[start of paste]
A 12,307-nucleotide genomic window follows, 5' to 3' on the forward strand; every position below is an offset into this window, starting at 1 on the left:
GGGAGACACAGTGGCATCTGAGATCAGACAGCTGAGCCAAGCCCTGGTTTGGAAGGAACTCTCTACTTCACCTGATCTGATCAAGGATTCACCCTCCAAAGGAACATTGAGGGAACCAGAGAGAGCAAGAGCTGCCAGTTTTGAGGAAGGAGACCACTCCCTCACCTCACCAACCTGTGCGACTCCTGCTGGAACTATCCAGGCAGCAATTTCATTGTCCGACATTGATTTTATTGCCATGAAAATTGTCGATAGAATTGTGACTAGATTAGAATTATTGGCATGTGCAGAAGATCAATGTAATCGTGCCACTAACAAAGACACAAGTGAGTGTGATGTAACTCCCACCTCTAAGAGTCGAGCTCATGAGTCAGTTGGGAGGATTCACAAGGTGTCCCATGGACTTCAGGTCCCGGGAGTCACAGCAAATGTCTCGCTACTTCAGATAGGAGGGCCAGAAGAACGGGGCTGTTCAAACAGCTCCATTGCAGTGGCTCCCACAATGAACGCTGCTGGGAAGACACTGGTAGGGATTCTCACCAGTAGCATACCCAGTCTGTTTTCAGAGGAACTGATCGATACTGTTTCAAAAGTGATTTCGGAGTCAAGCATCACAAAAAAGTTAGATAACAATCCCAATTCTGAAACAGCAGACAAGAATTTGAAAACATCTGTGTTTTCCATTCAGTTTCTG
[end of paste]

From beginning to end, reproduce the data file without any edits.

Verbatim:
A 12,307-nucleotide genomic window follows, 5' to 3' on the forward strand; every position below is an offset into this window, starting at 1 on the left:
GGGAGACACAGTGGCATCTGAGATCAGACAGCTGAGCCAAGCCCTGGTTTGGAAGGAACTCTCTACTTCACCTGATCTGATCAAGGATTCACCCTCCAAAGGAACATTGAGGGAACCAGAGAGAGCAAGAGCTGCCAGTTTTGAGGAAGGAGACCACTCCCTCACCTCACCAACCTGTGCGACTCCTGCTGGAACTATCCAGGCAGCAATTTCATTGTCCGACATTGATTTTATTGCCATGAAAATTGTCGATAGAATTGTGACTAGATTAGAATTATTGGCATGTGCAGAAGATCAATGTAATCGTGCCACTAACAAAGACACAAGTGAGTGTGATGTAACTCCCACCTCTAAGAGTCGAGCTCATGAGTCAGTTGGGAGGATTCACAAGGTGTCCCATGGACTTCAGGTCCCGGGAGTCACAGCAAATGTCTCGCTACTTCAGATAGGAGGGCCAGAAGAACGGGGCTGTTCAAACAGCTCCATTGCAGTGGCTCCCACAATGAACGCTGCTGGGAAGACACTGGTAGGGATTCTCACCAGTAGCATACCCAGTCTGTTTTCAGAGGAACTGATCGATACTGTTTCAAAAGTGATTTCGGAGTCAAGCATCACAAAAAAGTTAGATAACAATCCCAATTCTGAAACAGCAGACAAGAATTTGAAAACATCTGTGTTTTCCATTCAGTTTCTG